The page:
Australia’s lack of human rights can be most evidently displayed from its treatment of the Aboriginal peoples. Stereotyped by the media as uneducated and primitive, the aboriginal people have been put into townships that go against their cultural norms (living within the bush and wild as do the Xingu of Brazil). During the last century, aboriginal people were subject to racial law and even removed of their children to be placed into foster homes (the victims of this event are now known as “the children of the stolen generation”). The motives were later found to be with the intention of rendering the aboriginal cultural extinct. These children were later found to have grown up completely traumatized and disenfranchised. Many did not graduate even from high school and the toll the experience had them turning to alcohol.

 

Even in the beginning of current century, human rights abuses and racism were still carried out by the Australian government towards the aboriginal peoples, although to a lesser extent. Awareness has raised over the years towards the issue of aboriginal rights and in 2008, the Australian Prime Minister made an official apology on behalf of the Australian government for the atrocities committed by the government towards them.

 

However, not much else has been done post-apology. Currently, efforts through collaboration with NGO’s and the Australian state of Northern Territory (where 28% of the population is aboriginal and most of the townships are located) have initiated in trying to “bridge the gap” between the aboriginal communities and the rest of Australia.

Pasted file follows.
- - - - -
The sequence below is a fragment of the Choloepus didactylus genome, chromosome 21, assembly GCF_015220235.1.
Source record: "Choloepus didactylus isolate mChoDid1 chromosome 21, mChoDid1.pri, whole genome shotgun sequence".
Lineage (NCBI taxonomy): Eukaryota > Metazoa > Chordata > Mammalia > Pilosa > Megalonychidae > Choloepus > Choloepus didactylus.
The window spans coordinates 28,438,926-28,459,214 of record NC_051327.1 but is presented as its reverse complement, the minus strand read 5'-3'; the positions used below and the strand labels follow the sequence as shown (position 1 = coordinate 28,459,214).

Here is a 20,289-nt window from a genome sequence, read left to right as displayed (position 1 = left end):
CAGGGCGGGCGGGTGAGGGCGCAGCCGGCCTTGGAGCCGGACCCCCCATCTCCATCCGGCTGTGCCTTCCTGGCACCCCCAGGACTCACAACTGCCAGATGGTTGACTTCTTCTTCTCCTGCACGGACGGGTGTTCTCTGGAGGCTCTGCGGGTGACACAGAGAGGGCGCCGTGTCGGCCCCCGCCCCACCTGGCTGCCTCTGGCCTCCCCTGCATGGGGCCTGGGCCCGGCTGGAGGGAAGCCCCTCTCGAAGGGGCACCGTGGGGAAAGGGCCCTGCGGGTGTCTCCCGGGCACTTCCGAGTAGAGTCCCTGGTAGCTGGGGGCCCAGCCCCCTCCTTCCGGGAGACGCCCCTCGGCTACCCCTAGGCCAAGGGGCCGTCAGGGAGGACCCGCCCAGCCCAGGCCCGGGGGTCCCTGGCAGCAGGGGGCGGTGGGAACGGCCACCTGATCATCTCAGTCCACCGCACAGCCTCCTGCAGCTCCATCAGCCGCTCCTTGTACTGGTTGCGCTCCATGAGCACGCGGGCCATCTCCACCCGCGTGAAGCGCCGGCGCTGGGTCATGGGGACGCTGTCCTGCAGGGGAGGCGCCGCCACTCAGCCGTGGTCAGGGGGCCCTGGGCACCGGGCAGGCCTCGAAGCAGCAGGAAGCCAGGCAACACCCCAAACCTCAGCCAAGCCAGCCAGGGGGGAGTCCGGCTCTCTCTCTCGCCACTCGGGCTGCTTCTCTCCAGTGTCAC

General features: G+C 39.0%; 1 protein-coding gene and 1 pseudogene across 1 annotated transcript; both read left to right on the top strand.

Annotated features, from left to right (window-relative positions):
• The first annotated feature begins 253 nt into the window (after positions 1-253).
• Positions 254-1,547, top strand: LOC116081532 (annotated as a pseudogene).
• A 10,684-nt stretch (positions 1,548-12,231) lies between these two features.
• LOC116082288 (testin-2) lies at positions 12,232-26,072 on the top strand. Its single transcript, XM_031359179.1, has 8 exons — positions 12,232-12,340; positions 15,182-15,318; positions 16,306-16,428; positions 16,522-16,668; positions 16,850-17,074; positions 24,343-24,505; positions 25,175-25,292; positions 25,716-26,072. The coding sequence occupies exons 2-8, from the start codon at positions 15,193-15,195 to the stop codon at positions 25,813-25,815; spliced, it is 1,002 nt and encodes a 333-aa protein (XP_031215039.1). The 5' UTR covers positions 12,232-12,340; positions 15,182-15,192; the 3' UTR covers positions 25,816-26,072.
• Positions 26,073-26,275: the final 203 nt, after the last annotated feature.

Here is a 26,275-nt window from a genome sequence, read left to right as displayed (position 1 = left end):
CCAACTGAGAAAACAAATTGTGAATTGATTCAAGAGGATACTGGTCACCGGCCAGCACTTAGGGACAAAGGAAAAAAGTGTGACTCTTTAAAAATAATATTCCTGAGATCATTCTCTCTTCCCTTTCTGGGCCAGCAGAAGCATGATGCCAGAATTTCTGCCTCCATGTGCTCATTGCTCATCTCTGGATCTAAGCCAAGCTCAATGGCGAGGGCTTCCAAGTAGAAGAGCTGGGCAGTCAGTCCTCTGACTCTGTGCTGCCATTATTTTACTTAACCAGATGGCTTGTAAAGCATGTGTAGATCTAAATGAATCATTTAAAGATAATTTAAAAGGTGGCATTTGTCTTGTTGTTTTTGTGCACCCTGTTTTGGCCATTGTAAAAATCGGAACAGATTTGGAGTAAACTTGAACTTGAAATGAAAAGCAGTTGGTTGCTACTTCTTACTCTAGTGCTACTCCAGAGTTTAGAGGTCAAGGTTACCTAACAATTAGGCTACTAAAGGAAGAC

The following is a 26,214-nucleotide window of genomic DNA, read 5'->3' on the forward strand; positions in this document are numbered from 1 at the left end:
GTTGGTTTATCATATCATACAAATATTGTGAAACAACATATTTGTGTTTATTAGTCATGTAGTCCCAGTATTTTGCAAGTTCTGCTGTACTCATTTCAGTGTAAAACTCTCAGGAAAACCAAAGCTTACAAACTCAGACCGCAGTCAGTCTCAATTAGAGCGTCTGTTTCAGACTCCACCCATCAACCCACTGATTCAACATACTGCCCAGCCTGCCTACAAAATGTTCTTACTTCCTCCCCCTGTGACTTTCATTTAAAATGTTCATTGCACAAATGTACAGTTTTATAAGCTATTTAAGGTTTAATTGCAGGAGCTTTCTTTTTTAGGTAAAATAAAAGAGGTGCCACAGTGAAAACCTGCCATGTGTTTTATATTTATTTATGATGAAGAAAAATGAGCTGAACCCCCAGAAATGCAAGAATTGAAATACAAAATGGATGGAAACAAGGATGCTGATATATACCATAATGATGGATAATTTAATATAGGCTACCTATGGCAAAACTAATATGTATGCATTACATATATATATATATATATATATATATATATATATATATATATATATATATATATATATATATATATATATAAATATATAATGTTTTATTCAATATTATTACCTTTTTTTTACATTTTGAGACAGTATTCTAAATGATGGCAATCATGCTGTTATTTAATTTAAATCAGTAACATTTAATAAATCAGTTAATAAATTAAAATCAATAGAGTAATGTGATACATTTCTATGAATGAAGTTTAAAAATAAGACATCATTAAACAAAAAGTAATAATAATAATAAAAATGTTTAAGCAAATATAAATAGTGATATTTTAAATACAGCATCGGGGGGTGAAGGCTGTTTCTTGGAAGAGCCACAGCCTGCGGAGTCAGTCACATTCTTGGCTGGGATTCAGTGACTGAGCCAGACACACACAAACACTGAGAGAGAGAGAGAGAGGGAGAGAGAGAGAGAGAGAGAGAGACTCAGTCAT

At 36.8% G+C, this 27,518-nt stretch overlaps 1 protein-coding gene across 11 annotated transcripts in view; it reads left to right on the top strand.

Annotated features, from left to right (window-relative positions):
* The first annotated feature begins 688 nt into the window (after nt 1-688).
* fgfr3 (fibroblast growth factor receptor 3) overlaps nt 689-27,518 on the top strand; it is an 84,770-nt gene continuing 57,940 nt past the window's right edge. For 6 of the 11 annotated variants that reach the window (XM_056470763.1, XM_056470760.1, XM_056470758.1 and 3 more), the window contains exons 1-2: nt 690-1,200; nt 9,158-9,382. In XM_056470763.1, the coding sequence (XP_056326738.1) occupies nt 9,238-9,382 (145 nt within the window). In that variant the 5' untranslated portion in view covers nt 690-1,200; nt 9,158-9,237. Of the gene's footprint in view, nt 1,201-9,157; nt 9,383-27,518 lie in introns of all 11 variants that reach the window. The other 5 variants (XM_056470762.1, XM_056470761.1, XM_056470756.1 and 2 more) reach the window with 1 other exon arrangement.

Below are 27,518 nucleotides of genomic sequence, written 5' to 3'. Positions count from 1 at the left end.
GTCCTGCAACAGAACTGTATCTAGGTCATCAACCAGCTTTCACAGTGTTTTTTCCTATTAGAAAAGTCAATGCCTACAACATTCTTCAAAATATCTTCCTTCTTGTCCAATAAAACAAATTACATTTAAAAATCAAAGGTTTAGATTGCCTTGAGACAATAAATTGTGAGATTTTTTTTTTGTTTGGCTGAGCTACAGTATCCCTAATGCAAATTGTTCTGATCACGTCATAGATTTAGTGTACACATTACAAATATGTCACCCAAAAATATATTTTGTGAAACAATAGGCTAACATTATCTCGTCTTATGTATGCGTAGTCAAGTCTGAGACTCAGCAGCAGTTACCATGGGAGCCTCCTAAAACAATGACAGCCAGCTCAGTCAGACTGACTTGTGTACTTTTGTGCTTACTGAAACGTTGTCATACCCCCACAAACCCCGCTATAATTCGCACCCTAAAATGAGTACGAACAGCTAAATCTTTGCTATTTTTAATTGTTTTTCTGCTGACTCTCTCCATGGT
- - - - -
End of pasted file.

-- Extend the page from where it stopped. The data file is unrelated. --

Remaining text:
One of the most important gaps to bridge within these communities is, without a doubt, the quality of health provided. Maternal mortality rates within the aboriginal communities are high as prenatal scanning to detect difficulties during pregnancies are not carried out. Bringing in trained midwives into the communities would help combat this easily.

 

“But the problem stems from more than just this,” explained Tracy, with the light and salty sea breeze blowing strands of her hair over her eyes – eyes in which I could see her stress and anxiety over the situation, “it’s education. The problem is the people in these communities have rarely even finished secondary school. So they won’t know if they should do the scanning or not. And it they do, it would just be first trimester without repeated vists during second or third. What we need is to have also a better education infrastructure which teaches adults and children early on the ‘in’s and out’s’ of general health practice.”